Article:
China says it began construction of its first large-scale offshore wind farm with 16 megawatt turbines on Saturday.
This represents a significant change from the smaller and less efficient turbines that China’s offshore wind farms have often used, the state-run China Global Television Network (CGTN) said in a report on Sunday.
“At present, the country’s offshore wind farms usually use wind turbines with a single capacity of less than 10 MW,” said Gong Kuangmin, vice president of Zhangpu Haixia Co., Ltd.
“The higher the turbine capacity, the higher the power generation efficiency, and the lower the development and operation costs,” added Kuangmin, a subsidiary of state-owned power company China Three Gorges Corporation (CTG).
Wind Farm Construction
A new wind farm with a total capacity of 400MW, located 32.8 kilometres off the coast of Zhangpu County in Fujian Province, is expected to start supplying electricity to the grid in late August.
CTG and Goldwind Science and Technology Co. cooperate in a wind farm. This will bring the country closer to its goal of becoming a global leader in renewable energy, the CGTN report claimed.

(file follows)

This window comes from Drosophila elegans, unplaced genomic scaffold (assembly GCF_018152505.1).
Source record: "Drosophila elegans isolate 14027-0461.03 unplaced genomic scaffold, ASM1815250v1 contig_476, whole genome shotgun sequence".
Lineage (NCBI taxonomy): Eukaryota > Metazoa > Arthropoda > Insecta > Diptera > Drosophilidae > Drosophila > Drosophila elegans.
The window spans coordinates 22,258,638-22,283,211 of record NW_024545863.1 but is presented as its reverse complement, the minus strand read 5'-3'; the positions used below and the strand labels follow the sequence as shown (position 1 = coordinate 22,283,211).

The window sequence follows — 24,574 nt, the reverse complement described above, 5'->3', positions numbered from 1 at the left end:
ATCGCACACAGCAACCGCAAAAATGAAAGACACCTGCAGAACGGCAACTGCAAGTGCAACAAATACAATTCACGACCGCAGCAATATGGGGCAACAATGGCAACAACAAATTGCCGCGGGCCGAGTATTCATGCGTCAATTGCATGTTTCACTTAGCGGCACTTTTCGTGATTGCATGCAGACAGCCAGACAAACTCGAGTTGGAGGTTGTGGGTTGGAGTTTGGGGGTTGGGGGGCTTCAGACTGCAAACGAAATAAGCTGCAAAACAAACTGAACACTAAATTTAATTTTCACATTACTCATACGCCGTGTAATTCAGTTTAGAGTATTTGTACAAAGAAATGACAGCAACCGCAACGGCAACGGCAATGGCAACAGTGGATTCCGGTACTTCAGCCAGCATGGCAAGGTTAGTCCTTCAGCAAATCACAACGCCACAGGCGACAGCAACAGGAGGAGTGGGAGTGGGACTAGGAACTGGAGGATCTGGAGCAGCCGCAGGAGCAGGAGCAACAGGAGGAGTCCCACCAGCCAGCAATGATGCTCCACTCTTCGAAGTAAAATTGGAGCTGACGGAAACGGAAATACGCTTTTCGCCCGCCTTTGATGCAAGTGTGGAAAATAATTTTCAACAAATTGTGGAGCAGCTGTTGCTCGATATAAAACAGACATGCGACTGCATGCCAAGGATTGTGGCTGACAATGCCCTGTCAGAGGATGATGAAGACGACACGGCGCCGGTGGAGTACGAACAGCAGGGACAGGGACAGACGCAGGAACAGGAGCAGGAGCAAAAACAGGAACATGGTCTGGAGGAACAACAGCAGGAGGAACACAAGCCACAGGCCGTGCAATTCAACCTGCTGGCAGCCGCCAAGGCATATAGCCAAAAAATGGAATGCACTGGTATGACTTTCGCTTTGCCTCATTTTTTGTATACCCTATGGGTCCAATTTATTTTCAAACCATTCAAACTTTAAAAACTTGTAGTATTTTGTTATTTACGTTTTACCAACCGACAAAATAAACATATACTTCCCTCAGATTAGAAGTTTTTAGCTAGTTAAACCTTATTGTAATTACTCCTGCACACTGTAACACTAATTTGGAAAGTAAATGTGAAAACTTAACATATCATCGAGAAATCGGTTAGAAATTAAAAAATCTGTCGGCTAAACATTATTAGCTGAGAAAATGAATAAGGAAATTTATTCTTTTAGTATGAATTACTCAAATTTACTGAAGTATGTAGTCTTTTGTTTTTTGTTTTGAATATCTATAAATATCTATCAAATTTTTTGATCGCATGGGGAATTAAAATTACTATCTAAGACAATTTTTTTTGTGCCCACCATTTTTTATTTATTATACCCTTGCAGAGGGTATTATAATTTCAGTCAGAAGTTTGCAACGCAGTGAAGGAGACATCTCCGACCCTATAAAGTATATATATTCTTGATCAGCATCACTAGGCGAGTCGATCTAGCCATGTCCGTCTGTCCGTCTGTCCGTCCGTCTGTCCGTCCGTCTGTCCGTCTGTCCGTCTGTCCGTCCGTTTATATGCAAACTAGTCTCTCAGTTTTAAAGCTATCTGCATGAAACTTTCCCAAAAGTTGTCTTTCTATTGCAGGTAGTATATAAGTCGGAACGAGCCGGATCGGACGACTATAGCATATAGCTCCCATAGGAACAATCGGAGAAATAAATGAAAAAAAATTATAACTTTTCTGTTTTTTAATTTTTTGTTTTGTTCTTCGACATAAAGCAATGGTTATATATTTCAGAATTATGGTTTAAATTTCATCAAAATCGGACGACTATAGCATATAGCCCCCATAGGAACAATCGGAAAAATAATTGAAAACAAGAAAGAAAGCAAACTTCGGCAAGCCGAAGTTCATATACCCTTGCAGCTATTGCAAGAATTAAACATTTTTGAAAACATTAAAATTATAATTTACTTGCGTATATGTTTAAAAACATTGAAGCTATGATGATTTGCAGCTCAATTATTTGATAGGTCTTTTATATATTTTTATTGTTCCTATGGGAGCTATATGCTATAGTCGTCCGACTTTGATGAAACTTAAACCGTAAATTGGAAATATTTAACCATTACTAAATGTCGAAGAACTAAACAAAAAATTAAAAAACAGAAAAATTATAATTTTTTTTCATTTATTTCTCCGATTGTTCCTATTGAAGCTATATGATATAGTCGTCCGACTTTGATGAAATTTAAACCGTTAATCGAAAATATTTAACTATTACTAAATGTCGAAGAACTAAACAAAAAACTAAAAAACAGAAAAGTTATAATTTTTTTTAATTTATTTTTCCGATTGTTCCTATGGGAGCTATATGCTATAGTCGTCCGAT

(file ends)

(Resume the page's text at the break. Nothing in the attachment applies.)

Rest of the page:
This new wind farm is expected to produce more than 1.6 billion kilowatts of electricity per year, saving 500,000 tonnes of conventional coal and reducing carbon dioxide emissions by 1.36 million tons.
CTG also plans to combine solar energy development, offshore hydrogen production, and a sea farm with the wind farm.
China’s Growing Wind Power
In November 2022, a 16-megawatt offshore wind turbine designed by CTG and Goldwind Science and Technology Co. will be installed.
This follows comparable developments in the country’s offshore wind sector, where both Haizhuang Wind Power and Ming Yang Smart Energy Group announced 18 MW turbines in January 2023.
Meanwhile, China’s efforts to become a world leader in renewable energy have made significant progress, with the construction of the first large-scale offshore wind farm with a 16-megawatt turbine.
Demand for advanced energy storage in China is forecast to grow by nearly 50% to 30 gigawatt hours (GWh) in 2023, bringing total demand to 100 GWh.
Shenzhen-listed Sungrow Power Supply, China’s largest energy storage provider, predicted late last month that its net profit could double to 3.2–3.8 billion yuan ($560 million) in 2022 from the previous year.
Six wind projects with a total capacity of 87 GW were completed in 2022 through equipment tenders, compared with about 60 GW in 2021, according to wind energy data provider Windmango.
China’s installed wind and solar power capacity grew 22 percent last year, according to Fitch Ratings.
Report partially derived from a CGTN article.